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Spatial Rearrangements of Electrons in the 1D to 2D Transition

Spatial Rearrangements of Electrons in the 1D to 2D Transition

When Mar 23, 2018
from 11:30 am to 12:30 pm
Speaker Sanjeev Kumar
Speaker Information London Centre for Nanotechnology, University College London, London WC1H 0AH, United Kingdom
Where 1311 HN
Contact Name Yuhang Ren
Contact Email
Contact Phone 212-772-5258
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An important area of research in mesoscopic physics is the transport properties of one-dimensional (1D) quantum wires. In a 1D quantum wire the conductance takes quantised values in the units of 2e2/h with progressive filling of the sub-bands. However when electron-electron interaction is considered, a number of 1D states are predicted, including a ferromagnetic state and various spin phases, which have aroused considerable interest in the many body effects in quantum wires for spintronics and spin-based logic devices [1-4]. Therefore, a direct measurement of the degree of spin freedom in one-dimension is vital to complement conductance measurements [5].
In this seminar, recent experimental results of a low-density quasi-1D device fabricated using GaAs/AlGaAs heterostructure would be presented. At sufficiently low values of carrier concentration the ground state is no longer represented by a single line of electrons but rather two rows in order to minimise the mutual electron repulsion [2]. At very weak confinement potential the system reverts to a single row and I will discuss the manner in which the formation of this reversion is influenced by the spin-momentum coupling. I will also show how momentum-spin coupling influences the row splitting and the various spin textures. Transconductance results indicate a coupling between the rows and anticrossing, crossing and locking of energy levels can be observed in different regimes of confinement. The most remarkable observation was the interaction combined with weak confinement results in the first excited state becoming the ground state as the two rows are formed, and the ground state moves up and crosses the higher levels. This unexpected manifestation of the electron interaction show the potential of double row or Wigner crystal as a playground for engineering various spin phases.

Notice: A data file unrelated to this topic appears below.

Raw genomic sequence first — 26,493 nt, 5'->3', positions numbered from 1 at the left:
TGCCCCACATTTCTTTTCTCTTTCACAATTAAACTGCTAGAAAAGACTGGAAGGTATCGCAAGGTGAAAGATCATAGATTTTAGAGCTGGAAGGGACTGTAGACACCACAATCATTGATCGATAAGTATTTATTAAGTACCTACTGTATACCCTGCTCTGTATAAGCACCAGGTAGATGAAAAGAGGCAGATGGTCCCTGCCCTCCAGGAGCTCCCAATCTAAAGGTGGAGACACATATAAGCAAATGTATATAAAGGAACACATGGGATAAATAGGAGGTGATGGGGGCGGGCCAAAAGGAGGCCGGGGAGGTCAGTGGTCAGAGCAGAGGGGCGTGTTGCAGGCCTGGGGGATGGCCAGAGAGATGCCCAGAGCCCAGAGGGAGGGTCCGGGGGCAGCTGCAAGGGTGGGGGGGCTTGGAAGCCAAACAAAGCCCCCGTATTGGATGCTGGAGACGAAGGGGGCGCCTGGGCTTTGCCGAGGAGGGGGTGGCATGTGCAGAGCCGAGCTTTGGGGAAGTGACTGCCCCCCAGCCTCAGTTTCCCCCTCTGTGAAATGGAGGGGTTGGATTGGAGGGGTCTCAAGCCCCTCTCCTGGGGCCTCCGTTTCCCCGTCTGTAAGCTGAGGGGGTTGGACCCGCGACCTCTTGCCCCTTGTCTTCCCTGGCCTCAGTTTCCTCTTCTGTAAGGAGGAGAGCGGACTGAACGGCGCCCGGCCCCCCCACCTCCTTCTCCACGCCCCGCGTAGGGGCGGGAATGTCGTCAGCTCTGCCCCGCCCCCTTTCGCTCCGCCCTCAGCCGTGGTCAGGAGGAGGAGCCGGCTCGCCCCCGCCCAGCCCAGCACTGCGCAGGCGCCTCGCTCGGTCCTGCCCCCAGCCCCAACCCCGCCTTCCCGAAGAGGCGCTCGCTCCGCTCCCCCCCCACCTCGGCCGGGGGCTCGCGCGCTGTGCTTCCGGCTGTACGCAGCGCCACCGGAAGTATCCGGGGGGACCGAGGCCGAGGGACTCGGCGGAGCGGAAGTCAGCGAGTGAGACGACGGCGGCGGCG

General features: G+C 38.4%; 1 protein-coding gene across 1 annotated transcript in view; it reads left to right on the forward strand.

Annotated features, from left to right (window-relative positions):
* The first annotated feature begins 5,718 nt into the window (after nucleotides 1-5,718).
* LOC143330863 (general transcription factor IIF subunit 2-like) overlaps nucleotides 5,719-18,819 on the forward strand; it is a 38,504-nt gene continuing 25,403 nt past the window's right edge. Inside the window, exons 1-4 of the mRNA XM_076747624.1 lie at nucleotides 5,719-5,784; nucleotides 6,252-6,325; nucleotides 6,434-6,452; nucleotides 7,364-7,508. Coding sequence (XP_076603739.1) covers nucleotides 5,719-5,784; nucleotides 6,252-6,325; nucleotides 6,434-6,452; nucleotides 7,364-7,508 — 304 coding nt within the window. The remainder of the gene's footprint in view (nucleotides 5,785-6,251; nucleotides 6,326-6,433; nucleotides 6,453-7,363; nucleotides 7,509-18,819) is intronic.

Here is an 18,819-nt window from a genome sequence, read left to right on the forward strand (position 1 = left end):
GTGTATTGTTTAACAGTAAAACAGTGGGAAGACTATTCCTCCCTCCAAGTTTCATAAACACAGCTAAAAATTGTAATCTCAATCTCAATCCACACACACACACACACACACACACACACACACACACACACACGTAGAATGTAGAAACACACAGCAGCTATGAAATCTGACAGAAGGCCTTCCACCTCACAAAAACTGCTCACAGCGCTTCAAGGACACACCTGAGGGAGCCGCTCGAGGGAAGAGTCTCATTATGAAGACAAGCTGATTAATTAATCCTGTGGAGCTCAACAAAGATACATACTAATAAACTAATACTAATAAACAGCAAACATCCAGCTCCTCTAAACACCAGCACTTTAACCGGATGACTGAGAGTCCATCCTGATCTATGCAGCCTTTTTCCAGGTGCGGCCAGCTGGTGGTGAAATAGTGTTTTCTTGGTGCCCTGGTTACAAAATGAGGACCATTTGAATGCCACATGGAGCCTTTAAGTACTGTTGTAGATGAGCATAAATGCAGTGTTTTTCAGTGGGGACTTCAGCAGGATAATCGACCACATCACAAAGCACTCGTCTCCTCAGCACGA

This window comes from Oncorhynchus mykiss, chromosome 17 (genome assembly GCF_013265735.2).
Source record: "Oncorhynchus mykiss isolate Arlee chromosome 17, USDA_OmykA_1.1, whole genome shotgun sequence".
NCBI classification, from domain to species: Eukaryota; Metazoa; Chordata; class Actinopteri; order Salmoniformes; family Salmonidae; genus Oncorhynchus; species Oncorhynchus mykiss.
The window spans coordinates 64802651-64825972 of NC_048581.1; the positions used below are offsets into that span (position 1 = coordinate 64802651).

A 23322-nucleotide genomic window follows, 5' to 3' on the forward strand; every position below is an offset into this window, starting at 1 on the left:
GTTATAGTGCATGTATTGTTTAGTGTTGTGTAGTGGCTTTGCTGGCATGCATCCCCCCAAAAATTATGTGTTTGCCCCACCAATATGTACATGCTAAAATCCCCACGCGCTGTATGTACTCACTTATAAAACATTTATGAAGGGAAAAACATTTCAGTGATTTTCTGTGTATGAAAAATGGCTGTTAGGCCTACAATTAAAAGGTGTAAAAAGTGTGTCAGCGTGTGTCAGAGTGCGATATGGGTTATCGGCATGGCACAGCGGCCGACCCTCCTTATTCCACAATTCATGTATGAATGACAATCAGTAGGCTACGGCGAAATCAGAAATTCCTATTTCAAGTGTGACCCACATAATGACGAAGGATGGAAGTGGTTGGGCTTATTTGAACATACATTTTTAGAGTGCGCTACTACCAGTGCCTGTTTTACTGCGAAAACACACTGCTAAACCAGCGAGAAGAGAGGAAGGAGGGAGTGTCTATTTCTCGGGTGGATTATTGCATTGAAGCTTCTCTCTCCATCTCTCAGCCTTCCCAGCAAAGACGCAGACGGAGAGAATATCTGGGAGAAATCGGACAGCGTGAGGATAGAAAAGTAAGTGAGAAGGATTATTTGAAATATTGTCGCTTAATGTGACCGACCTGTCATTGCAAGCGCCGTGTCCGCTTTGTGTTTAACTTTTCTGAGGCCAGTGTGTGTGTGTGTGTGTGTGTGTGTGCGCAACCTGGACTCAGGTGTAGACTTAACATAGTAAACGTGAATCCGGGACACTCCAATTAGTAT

I will then show results of direct measurement of spin states and signatures of spin repulsion within a 1D system using transverse electron focusing. The electron focusing results show a pronounced splitting of the first focusing peak, where each sub-peak is associated to a spin state. A finite polarization of 20% was recorded when injector conductance was set at the 0.7 structure indicating electrons are spin polarized. It is shown that spin effects can be observed in higher quantum levels and the peak-splitting enhanced by an in-plane magnetic field [5-6].
Finally, I will conclude the presentation by showing results of our recent discovery of fractional quantization in quasi-1D hole quantum wire, where fractional conductance plateaus in units of 2Ne2/h appear at N= 1/2 and N = 1/32 suggesting as if charge was fractionalised [7,8]. Finally before concluding the presentation, I will show very recent results of evidence of fractional quantisation of conductance of 1D electrons [9].

[1]. S. Kumar et al. Phys. Rev. B 90, 201304(R) (2014).
[2]. J. S. Meyer et al., Journal of Physics: Condensed Matter, 21(2), 023203 (2009).
[3]. G. Gumbs, et al. Advances in Physics: X, 2(3), 545-568 (2017).
[4]. B. Antonio et al. Phys. Rev. Lett. 115 216804 (2015).
[5]. C. Yan, S. Kumar et al., Appl. Phys. Lett. 111, 042107 (2017); C. Yan, S. Kumar et al., Journal of Physics: Condensed Matter, 30, 08LT01 (2018).
[6]. C. Yan, S. Kumar et al., Phys. Rev. Lett. (in press 2018).
[7]. Y. Gul, et al. Journal of Physics: Condensed Matter, 30, 09LT01(2018).
[8]. Holes reveal first fractional quantization
[9]. S. Kumar et al. (unpublished).